When John Jagamarra was five, he was taken away from his mother and home in an Australian aboriginal camp. John was half-white, and the law said he had to be educated in a mission school to learn the ways of white people. But John never forgot his real home - or his mother, who dared to trick the men from the welfare department by darkening him with a burnt stick to hide his light skin. A poignant tale of painful separation, abiding love, and enduring memory.
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Grade 3-5?Born to an Aboriginal mother and a white father, John Jagamarra lives happily at Dryborough Station, Australia, cared for by his extended family and steeped in the traditions of his tribal culture. One day, however, the "Big Man from Welfare" comes to take him away, for, since he is of mixed parentage, the law requires that he be sent to a mission to learn the white man's ways. Liyan, desperate to keep her son, takes a burnt stick and covers his body with charcoal and soot. Her trick fools the government officials twice, but finally the five-year-old is carried off to the Pearl Bay Mission for Aboriginal Children. Years later, he returns to the Station with his own son. Though his family and all traces of the cattle ranch have disappeared, John rubs charcoal from a burnt stick into his son's skin, reminding the boy that their native background will always be part of them. A prefatory note on the mixed parentage law, which was practiced into the 1960s, sets the historical context of the tale. Stylistically, it is reminiscent of Mildred Taylor's The Friendship and The Gold Cadillac (both Dial, 1987), for dialogue and clear description are used effectively to convey the horrors of the situation. The loving bond between John and his mother is evident. The white characters, with one exception, appear cold and calculating. Their complete disregard for the natives' feelings at losing their children is painfully clear as the welfare man claims, "They are not like us. They soon forget." Sofilas's half-and full-page illustrations give a good sense of the sparse landscape and enhance the rather somber mood. His choice of media?soft black pencil and charcoal?reinforces the concept of the burnt stick. His closeup of John's innocent face and his drawing of Liyan's devastated form as her son is taken away are particularly well executed. This simple story will serve as a poignant reminder of the insensitivity with which white colonists have often dealt with native cultures.?Nancy Menaldi-Scanlan, LaSalle Academy, Providence, RI
Copyright 1995 Reed Business Information, Inc.
Gr. 4^-7. A wrenching Australian story, based on fact, tells of John Jagamarra, a boy of mixed parentage, who is torn from his loving Aborigine mother at the age of five and raised in a white missionary community. The law said it was for his own good to be taught white ways, that the mother and the child would soon get over their loss. They don't get over it, as the story and haunting charcoal pencil drawings show. The whites aren't demonized; they're just doing what seems right to them. Tension builds inexorably in the Aborigine desert community as the welfare officials come to take the child. Three times his mother darkens John's skin with soot from the fire, but finally her trick is revealed, and he is dragged away. Some middle-graders may giggle at the occasional nude drawing of "exotic" natives. The emotional impact is in the contrast between the natural physicality of the Aborigine scenes and the heavy truck with its padlocked wire cage that takes the boy away. There are parallels with the history of Indian children in this country forced to attend white boarding schools far from home. Hazel Rochman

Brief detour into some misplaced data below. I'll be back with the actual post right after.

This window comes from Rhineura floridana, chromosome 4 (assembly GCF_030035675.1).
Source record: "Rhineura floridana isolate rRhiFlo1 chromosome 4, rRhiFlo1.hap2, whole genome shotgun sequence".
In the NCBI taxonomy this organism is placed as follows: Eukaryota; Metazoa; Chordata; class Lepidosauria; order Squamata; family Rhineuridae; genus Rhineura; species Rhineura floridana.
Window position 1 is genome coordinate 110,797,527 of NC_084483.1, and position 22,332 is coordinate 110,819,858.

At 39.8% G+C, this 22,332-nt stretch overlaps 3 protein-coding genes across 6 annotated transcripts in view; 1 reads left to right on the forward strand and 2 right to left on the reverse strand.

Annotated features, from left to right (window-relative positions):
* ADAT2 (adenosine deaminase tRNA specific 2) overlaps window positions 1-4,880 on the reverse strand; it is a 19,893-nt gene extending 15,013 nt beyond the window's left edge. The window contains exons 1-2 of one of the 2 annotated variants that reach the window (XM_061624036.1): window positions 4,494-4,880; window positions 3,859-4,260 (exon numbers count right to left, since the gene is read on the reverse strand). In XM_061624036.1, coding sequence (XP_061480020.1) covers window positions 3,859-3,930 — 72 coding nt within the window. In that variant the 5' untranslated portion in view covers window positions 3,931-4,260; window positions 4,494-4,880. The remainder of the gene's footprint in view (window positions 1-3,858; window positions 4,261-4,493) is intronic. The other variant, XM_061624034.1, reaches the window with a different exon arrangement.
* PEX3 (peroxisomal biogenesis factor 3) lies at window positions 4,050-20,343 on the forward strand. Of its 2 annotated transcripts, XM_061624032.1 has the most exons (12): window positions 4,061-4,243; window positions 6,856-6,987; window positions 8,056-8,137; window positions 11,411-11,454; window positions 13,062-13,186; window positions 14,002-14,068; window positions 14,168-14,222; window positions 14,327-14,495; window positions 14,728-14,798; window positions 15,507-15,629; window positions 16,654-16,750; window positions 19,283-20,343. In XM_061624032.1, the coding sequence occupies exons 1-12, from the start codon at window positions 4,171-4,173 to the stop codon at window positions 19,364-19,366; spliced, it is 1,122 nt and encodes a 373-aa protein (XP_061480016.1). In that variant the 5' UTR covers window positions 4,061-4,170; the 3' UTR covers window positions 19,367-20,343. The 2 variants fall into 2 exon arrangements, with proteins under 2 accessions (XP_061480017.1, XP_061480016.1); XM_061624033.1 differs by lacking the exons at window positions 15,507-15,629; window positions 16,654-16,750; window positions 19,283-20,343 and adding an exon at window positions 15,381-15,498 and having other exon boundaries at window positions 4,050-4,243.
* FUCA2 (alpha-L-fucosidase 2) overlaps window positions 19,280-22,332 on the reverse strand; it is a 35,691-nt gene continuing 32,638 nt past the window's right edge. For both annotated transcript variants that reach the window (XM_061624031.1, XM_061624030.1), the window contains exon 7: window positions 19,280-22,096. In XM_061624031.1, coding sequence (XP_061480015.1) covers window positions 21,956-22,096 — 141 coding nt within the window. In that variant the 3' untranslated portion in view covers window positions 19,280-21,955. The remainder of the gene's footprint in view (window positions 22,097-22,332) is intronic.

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Book Description 1996. Paperback. Book Condition: New. 1st. Paperback. John Jagamarra grew up at the Pearl Bay Mission for Aboriginal children in the far north-west. It was beautiful there, but it wasn't home. This is a tale for everyone about the pain of sep.Shipping may be from multiple locations in the US or from the UK, depending on stock availability. 64 pages. 0.100. Bookseller Inventory # 9780140369298
Book Description Penguin Aus., 1996. Paperback. Book Condition: New. John Jagamarra grew up at the Pearl Bay Mission for Aboriginal children in the far north-west. It was beautiful there, but it wasn't home. This is a tale for everyone about the pain of separation, and the strength of the human spirit. [Url removed]. Paperback. Bookseller Inventory # MM-40017494
Book Description 1996. Paperback. Book Condition: New. 1st. Paperback. John Jagamarra grew up at the Pearl Bay Mission for Aboriginal children in the far north-west. It was beautiful there, but it wasn't home. This is a tale for everyone about th.Shipping may be from our Sydney, NSW warehouse or from our UK or US warehouse, depending on stock availability. 64 pages. 0.100. Bookseller Inventory # 9780140369298
Book Description Puffin, 1996. Paperback. Book Condition: New. Bookseller Inventory # P110140369295